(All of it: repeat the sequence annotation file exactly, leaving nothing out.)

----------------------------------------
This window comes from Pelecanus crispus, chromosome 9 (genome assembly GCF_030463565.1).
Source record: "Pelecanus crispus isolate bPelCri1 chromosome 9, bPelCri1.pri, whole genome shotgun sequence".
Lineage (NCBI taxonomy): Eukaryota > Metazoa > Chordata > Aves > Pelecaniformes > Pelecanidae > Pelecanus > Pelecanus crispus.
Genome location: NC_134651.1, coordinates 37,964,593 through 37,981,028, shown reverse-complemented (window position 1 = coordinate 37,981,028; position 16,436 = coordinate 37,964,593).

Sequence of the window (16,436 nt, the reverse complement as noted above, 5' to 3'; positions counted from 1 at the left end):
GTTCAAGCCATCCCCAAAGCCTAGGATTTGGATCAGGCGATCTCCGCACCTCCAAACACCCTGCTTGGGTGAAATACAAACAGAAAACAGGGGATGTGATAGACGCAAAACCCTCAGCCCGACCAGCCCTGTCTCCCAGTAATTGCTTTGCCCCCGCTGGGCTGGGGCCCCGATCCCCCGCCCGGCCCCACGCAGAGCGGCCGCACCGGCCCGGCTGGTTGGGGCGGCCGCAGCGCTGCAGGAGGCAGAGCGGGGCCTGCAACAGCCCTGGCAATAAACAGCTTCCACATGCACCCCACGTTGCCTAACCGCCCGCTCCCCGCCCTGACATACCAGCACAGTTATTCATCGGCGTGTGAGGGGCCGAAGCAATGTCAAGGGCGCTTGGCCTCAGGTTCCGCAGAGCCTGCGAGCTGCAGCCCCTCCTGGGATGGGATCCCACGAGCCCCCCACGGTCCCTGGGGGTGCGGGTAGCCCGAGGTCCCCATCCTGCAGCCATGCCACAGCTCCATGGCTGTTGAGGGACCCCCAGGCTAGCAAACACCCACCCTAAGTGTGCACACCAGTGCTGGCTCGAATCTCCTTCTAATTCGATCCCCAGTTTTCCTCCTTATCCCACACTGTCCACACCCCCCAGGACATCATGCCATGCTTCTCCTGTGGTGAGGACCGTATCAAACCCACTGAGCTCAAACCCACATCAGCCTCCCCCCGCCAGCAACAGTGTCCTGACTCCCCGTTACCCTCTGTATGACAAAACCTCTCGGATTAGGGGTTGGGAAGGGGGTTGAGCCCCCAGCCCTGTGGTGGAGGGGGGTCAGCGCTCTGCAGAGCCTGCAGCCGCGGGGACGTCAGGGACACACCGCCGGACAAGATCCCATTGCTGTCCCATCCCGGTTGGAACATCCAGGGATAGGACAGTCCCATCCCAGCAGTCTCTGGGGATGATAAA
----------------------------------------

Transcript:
This window comes from Pelecanus crispus, chromosome 9 (genome assembly GCF_030463565.1).
Source record: "Pelecanus crispus isolate bPelCri1 chromosome 9, bPelCri1.pri, whole genome shotgun sequence".
Lineage (NCBI taxonomy): Eukaryota > Metazoa > Chordata > Aves > Pelecaniformes > Pelecanidae > Pelecanus > Pelecanus crispus.
Genome location: NC_134651.1, coordinates 37,964,593 through 37,981,028, shown reverse-complemented (window position 1 = coordinate 37,981,028; position 16,436 = coordinate 37,964,593).

Sequence of the window (16,436 nt, the reverse complement as noted above, 5' to 3'; positions counted from 1 at the left end):
GTTCAAGCCATCCCCAAAGCCTAGGATTTGGATCAGGCGATCTCCGCACCTCCAAACACCCTGCTTGGGTGAAATACAAACAGAAAACAGGGGATGTGATAGACGCAAAACCCTCAGCCCGACCAGCCCTGTCTCCCAGTAATTGCTTTGCCCCCGCTGGGCTGGGGCCCCGATCCCCCGCCCGGCCCCACGCAGAGCGGCCGCACCGGCCCGGCTGGTTGGGGCGGCCGCAGCGCTGCAGGAGGCAGAGCGGGGCCTGCAACAGCCCTGGCAATAAACAGCTTCCACATGCACCCCACGTTGCCTAACCGCCCGCTCCCCGCCCTGACATACCAGCACAGTTATTCATCGGCGTGTGAGGGGCCGAAGCAATGTCAAGGGCGCTTGGCCTCAGGTTCCGCAGAGCCTGCGAGCTGCAGCCCCTCCTGGGATGGGATCCCACGAGCCCCCCACGGTCCCTGGGGGTGCGGGTAGCCCGAGGTCCCCATCCTGCAGCCATGCCACAGCTCCATGGCTGTTGAGGGACCCCCAGGCTAGCAAACACCCACCCTAAGTGTGCACACCAGTGCTGGCTCGAATCTCCTTCTAATTCGATCCCCAGTTTTCCTCCTTATCCCACACTGTCCACACCCCCCAGGACATCATGCCATGCTTCTCCTGTGGTGAGGACCGTATCAAACCCACTGAGCTCAAACCCACATCAGCCTCCCCCCGCCAGCAACAGTGTCCTGACTCCCCGTTACCCTCTGTATGACAAAACCTCTCGGATTAGGGGTTGGGAAGGGGGTTGAGCCCCCAGCCCTGTGGTGGAGGGGGGTCAGCGCTCTGCAGAGCCTGCAGCCGCGGGGACGTCAGGGACACACCGCCGGACAAGATCCCATTGCTGTCCCATCCCGGTTGGAACATCCAGGGATAGGACAGTCCCATCCCAGCAGTCTCTGGGGATGATAAA